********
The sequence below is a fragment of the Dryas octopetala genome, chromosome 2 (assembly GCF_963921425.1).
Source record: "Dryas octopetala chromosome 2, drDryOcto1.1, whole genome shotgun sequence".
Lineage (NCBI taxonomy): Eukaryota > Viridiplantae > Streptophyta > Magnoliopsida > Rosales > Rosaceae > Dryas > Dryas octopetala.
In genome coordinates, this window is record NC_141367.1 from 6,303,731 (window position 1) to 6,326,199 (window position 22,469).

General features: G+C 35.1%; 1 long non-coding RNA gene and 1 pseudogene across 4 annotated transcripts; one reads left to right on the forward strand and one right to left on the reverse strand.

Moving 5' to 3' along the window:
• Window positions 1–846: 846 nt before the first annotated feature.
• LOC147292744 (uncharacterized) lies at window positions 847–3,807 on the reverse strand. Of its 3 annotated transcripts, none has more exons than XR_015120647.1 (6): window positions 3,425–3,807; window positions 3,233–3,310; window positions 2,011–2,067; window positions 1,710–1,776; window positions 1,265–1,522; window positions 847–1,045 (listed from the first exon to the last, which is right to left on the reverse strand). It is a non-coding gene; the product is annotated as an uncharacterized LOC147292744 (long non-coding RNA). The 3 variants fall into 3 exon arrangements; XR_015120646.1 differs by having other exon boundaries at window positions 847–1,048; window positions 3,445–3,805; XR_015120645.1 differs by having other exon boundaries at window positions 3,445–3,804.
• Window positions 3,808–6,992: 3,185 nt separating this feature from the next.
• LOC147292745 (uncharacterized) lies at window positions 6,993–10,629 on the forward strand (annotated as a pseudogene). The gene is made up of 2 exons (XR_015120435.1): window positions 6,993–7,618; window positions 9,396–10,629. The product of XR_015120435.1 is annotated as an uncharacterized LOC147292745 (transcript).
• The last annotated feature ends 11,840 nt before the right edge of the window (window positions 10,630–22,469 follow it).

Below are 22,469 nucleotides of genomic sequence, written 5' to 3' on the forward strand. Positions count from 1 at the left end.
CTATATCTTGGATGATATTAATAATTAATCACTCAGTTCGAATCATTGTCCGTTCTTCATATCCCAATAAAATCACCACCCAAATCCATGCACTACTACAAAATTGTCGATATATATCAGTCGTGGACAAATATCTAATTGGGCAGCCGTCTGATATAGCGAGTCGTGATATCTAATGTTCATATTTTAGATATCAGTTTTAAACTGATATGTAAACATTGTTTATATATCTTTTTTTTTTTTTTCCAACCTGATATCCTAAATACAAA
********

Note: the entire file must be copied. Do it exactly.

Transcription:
The sequence below is a fragment of the Dryas octopetala genome, chromosome 2 (assembly GCF_963921425.1).
Source record: "Dryas octopetala chromosome 2, drDryOcto1.1, whole genome shotgun sequence".
Lineage (NCBI taxonomy): Eukaryota > Viridiplantae > Streptophyta > Magnoliopsida > Rosales > Rosaceae > Dryas > Dryas octopetala.
In genome coordinates, this window is record NC_141367.1 from 6,303,731 (window position 1) to 6,326,199 (window position 22,469).

General features: G+C 35.1%; 1 long non-coding RNA gene and 1 pseudogene across 4 annotated transcripts; one reads left to right on the forward strand and one right to left on the reverse strand.

Moving 5' to 3' along the window:
• Window positions 1–846: 846 nt before the first annotated feature.
• LOC147292744 (uncharacterized) lies at window positions 847–3,807 on the reverse strand. Of its 3 annotated transcripts, none has more exons than XR_015120647.1 (6): window positions 3,425–3,807; window positions 3,233–3,310; window positions 2,011–2,067; window positions 1,710–1,776; window positions 1,265–1,522; window positions 847–1,045 (listed from the first exon to the last, which is right to left on the reverse strand). It is a non-coding gene; the product is annotated as an uncharacterized LOC147292744 (long non-coding RNA). The 3 variants fall into 3 exon arrangements; XR_015120646.1 differs by having other exon boundaries at window positions 847–1,048; window positions 3,445–3,805; XR_015120645.1 differs by having other exon boundaries at window positions 3,445–3,804.
• Window positions 3,808–6,992: 3,185 nt separating this feature from the next.
• LOC147292745 (uncharacterized) lies at window positions 6,993–10,629 on the forward strand (annotated as a pseudogene). The gene is made up of 2 exons (XR_015120435.1): window positions 6,993–7,618; window positions 9,396–10,629. The product of XR_015120435.1 is annotated as an uncharacterized LOC147292745 (transcript).
• The last annotated feature ends 11,840 nt before the right edge of the window (window positions 10,630–22,469 follow it).

Below are 22,469 nucleotides of genomic sequence, written 5' to 3' on the forward strand. Positions count from 1 at the left end.
CTATATCTTGGATGATATTAATAATTAATCACTCAGTTCGAATCATTGTCCGTTCTTCATATCCCAATAAAATCACCACCCAAATCCATGCACTACTACAAAATTGTCGATATATATCAGTCGTGGACAAATATCTAATTGGGCAGCCGTCTGATATAGCGAGTCGTGATATCTAATGTTCATATTTTAGATATCAGTTTTAAACTGATATGTAAACATTGTTTATATATCTTTTTTTTTTTTTTCCAACCTGATATCCTAAATACAAA